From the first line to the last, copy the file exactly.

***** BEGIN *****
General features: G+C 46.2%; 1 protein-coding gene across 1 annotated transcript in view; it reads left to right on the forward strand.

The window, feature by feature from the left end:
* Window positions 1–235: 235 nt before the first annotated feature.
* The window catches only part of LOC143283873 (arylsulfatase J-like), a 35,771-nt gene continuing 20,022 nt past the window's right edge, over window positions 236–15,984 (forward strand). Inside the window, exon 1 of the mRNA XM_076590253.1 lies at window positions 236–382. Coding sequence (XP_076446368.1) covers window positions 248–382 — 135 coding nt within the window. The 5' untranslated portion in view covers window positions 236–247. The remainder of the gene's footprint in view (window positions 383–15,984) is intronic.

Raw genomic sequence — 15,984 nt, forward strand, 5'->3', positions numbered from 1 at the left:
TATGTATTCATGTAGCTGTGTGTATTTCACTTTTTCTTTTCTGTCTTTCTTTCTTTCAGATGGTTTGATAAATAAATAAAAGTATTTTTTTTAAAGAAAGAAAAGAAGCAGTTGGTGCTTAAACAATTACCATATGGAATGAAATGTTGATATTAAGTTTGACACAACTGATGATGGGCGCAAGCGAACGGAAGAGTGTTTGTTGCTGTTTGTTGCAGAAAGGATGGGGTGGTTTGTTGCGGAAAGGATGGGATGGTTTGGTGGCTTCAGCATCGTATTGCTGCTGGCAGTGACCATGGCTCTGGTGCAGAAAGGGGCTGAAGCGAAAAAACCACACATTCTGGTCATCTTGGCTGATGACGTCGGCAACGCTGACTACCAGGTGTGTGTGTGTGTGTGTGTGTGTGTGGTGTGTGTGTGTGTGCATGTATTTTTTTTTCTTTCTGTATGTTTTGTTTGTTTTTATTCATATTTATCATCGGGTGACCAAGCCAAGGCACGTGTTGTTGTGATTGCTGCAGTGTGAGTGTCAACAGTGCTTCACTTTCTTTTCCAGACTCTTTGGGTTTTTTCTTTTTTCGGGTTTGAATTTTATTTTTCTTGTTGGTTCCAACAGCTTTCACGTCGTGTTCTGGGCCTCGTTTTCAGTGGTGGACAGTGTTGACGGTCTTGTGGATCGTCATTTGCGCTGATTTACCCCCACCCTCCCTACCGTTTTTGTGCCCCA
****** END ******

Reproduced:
General features: G+C 46.2%; 1 protein-coding gene across 1 annotated transcript in view; it reads left to right on the forward strand.

The window, feature by feature from the left end:
* Window positions 1–235: 235 nt before the first annotated feature.
* The window catches only part of LOC143283873 (arylsulfatase J-like), a 35,771-nt gene continuing 20,022 nt past the window's right edge, over window positions 236–15,984 (forward strand). Inside the window, exon 1 of the mRNA XM_076590253.1 lies at window positions 236–382. Coding sequence (XP_076446368.1) covers window positions 248–382 — 135 coding nt within the window. The 5' untranslated portion in view covers window positions 236–247. The remainder of the gene's footprint in view (window positions 383–15,984) is intronic.

Raw genomic sequence — 15,984 nt, forward strand, 5'->3', positions numbered from 1 at the left:
TATGTATTCATGTAGCTGTGTGTATTTCACTTTTTCTTTTCTGTCTTTCTTTCTTTCAGATGGTTTGATAAATAAATAAAAGTATTTTTTTTAAAGAAAGAAAAGAAGCAGTTGGTGCTTAAACAATTACCATATGGAATGAAATGTTGATATTAAGTTTGACACAACTGATGATGGGCGCAAGCGAACGGAAGAGTGTTTGTTGCTGTTTGTTGCAGAAAGGATGGGGTGGTTTGTTGCGGAAAGGATGGGATGGTTTGGTGGCTTCAGCATCGTATTGCTGCTGGCAGTGACCATGGCTCTGGTGCAGAAAGGGGCTGAAGCGAAAAAACCACACATTCTGGTCATCTTGGCTGATGACGTCGGCAACGCTGACTACCAGGTGTGTGTGTGTGTGTGTGTGTGTGTGGTGTGTGTGTGTGTGCATGTATTTTTTTTTCTTTCTGTATGTTTTGTTTGTTTTTATTCATATTTATCATCGGGTGACCAAGCCAAGGCACGTGTTGTTGTGATTGCTGCAGTGTGAGTGTCAACAGTGCTTCACTTTCTTTTCCAGACTCTTTGGGTTTTTTCTTTTTTCGGGTTTGAATTTTATTTTTCTTGTTGGTTCCAACAGCTTTCACGTCGTGTTCTGGGCCTCGTTTTCAGTGGTGGACAGTGTTGACGGTCTTGTGGATCGTCATTTGCGCTGATTTACCCCCACCCTCCCTACCGTTTTTGTGCCCCA